$49,638 Spent By Average American Household in 2007

-- how does an american household spend their money --The Bureau of Labor Statistics is absolutely stuffed with useful and interesting information.

The Bureau of Labor Statistics (or BLS for short) tracks all sorts of different things, including employment trends, earnings trends and consumer expenditure trends. Consumer expenditures will be the focus of this article.

Note: the most up-to-date information from the BLS re: consumer expenditures is from 2007 - you can expect the 2008 data to be released in late November. It will be interesting to see the impact of the recession on the spending habits of the average American household.

According to the BLS, the average American "consumer unit" spent a total of $49,638 in 2007. A "consumer unit" basically comprises of people living in a household, whether it is a single financially independent person, or an entire family.

Not surprisingly, the greatest cost to the average American household is for shelter. The average American family spent a total of $16,920 in 2007 on housing. Housing (which includes rent/mortgage payments, utilities, etc.) accounted for over 34% of the yearly expenses for the average American household in 2007.

The next highest expense? Transportation, which came in at a whopping 17.6%. This means that the average American household spent a total of $8,758 on transportation in 2007. Of this, nearly $2,400 was spent on gas and oil.

12.4% went to food purchases - 7.0% was spent on food at home, while 5.4% was spent on restaurant and take-out food. The average American family spent almost $2,700 on "food away from home" in 2007, which works out to well over $200 per month.

$5,336 was spent on "personal insurance and pensions" in 2007, of which $5,027 went to Pensions and Social Security.

$457 (on average) was spent on alcoholic beverages, $323 was spent on tobacco, and $118 was spent on "reading".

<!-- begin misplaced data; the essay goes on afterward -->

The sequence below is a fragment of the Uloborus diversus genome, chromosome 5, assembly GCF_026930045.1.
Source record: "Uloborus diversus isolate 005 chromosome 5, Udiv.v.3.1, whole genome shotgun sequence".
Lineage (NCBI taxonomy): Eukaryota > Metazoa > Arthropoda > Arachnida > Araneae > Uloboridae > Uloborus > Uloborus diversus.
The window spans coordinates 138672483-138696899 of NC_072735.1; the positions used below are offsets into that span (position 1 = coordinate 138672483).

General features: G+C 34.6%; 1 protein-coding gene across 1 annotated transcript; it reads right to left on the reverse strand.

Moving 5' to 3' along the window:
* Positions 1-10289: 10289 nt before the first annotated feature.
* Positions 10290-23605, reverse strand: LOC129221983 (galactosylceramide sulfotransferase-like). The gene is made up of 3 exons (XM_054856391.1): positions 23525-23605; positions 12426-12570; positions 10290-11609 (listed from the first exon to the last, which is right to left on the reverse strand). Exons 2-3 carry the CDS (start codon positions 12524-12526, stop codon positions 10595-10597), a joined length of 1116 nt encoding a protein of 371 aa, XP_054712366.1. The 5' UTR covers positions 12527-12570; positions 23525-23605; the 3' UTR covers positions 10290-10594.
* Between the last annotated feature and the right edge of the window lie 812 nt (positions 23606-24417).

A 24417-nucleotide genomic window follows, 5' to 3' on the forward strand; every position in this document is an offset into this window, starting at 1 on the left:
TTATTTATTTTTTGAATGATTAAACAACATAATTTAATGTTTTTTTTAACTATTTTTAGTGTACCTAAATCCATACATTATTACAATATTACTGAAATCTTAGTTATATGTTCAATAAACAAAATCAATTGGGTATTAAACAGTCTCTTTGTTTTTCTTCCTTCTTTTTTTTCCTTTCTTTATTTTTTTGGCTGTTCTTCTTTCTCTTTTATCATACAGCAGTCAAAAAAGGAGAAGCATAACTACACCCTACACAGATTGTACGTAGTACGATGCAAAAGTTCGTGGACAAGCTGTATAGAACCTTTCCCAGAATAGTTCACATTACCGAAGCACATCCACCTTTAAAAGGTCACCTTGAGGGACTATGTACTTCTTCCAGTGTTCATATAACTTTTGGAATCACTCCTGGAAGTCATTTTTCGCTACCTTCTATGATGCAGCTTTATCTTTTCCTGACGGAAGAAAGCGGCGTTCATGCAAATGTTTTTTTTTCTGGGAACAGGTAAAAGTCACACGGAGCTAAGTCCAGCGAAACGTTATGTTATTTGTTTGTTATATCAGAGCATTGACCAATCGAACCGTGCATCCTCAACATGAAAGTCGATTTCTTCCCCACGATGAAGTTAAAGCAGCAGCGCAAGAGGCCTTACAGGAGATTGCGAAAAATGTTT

You can definitely see the impact of rising oil prices on the average American budget in 2007.

Gas and oil costs were up over 10% from the year prior, and public transportation costs were up 12.7%. Many people bit the bullet and stomached the higher gas prices, while many people decided to forego their vehicles and take other methods of transportation to get to work.

Here is the total breakdown (in %):

Food - 12.4%
Alcoholic Beverage - 0.9%
Housing - 34.1%
Apparel and Services - 3.8%
Transportation - 17.6%
Healthcare - 5.7%
Entertainment - 5.4%
Personal care products and services - 1.2%
Reading - 0.2%
Education - 1.9%
Tobacco Products - 0.7%
Miscellaneous - 1.6%
Cash Contributions - 3.7%
Personal Life Insurance and Pensions - 10.8%

Here are some of the other things that stood out for me in this report:

1. The average income (before taxes) for the average American "consumer unit" was $63,091 in 2007, while the average expenditure amount was $49,638. This doesn't seem to leave much breathing room after taxes, and is the reason why many people turned to credit cards to finance their lifestyles.

2. The highest 20% of income earners spent more than three times as much as the lowest 20% on food, and nearly four times as much on housing. However, the two groups spent a nearly identical amount of tobacco.

3. The highest 20% of income earners spent more than 7x as much as the lowest 20% on public transportation. On gasoline and oil, just 3.5x as much.

4. The average income of a consumer unit that owns a home is $76,875, while the average income of a consumer unit that rents is $35,390.

5. The average amount of $ spent on "reading" by a household that owns their home is $144, while a renting unit only spends $65.

6. Despite the large disparity in incomes, renting households spend more ($377) on tobacco than homeowners ($296).

7. Asian households have a huge advantage in terms of income before taxes. The average Asian household earns $80,487 before tax every year, while other races are nearly half that. It's interesting to note though, that Asian households spend much less than the average American household on healthcare, entertainment and tobacco.

8. "Managers and professionals" boasted the highest average incomes in 2007 ($99,577, not surprising), while self-employed workers came in second ($90,530).

9. A full 76% of all self-employed workers were homeowners in 2007.

10. People with a professional or doctoral degree spent the less amount of money ($111) on tobacco BY FAR (consider that the national average is $323). They also spent the most on public transportation, despite earning the most money of any other educational group. A full $1,650 per year was spent by this group on public transportation, compared to the national average of $538.


Source: BLS.gov - Consumer Expenditures in 2007 (*.pdf)

Filed under: General Knowledge

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